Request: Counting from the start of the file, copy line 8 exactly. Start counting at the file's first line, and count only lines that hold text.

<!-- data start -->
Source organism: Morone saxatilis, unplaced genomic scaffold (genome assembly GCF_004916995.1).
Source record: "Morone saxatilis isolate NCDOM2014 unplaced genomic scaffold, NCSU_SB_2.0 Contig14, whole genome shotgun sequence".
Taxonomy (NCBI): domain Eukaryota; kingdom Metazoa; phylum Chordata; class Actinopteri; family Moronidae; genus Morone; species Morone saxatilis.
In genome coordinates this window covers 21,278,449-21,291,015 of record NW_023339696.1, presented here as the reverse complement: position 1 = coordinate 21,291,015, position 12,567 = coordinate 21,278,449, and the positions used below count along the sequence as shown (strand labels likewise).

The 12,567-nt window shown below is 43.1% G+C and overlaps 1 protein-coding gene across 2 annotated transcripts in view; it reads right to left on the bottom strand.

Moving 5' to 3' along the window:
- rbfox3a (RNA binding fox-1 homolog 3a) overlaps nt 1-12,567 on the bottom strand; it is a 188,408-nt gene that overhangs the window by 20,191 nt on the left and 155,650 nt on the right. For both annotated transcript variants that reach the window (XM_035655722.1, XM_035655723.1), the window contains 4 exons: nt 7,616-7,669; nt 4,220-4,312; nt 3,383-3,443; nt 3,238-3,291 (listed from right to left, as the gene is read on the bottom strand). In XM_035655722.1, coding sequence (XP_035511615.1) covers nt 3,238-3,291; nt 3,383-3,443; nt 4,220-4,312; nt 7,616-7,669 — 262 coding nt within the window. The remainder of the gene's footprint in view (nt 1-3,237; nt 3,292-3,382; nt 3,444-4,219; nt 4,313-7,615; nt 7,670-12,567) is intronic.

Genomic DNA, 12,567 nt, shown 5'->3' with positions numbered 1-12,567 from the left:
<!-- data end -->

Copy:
Genomic DNA, 12,567 nt, shown 5'->3' with positions numbered 1-12,567 from the left: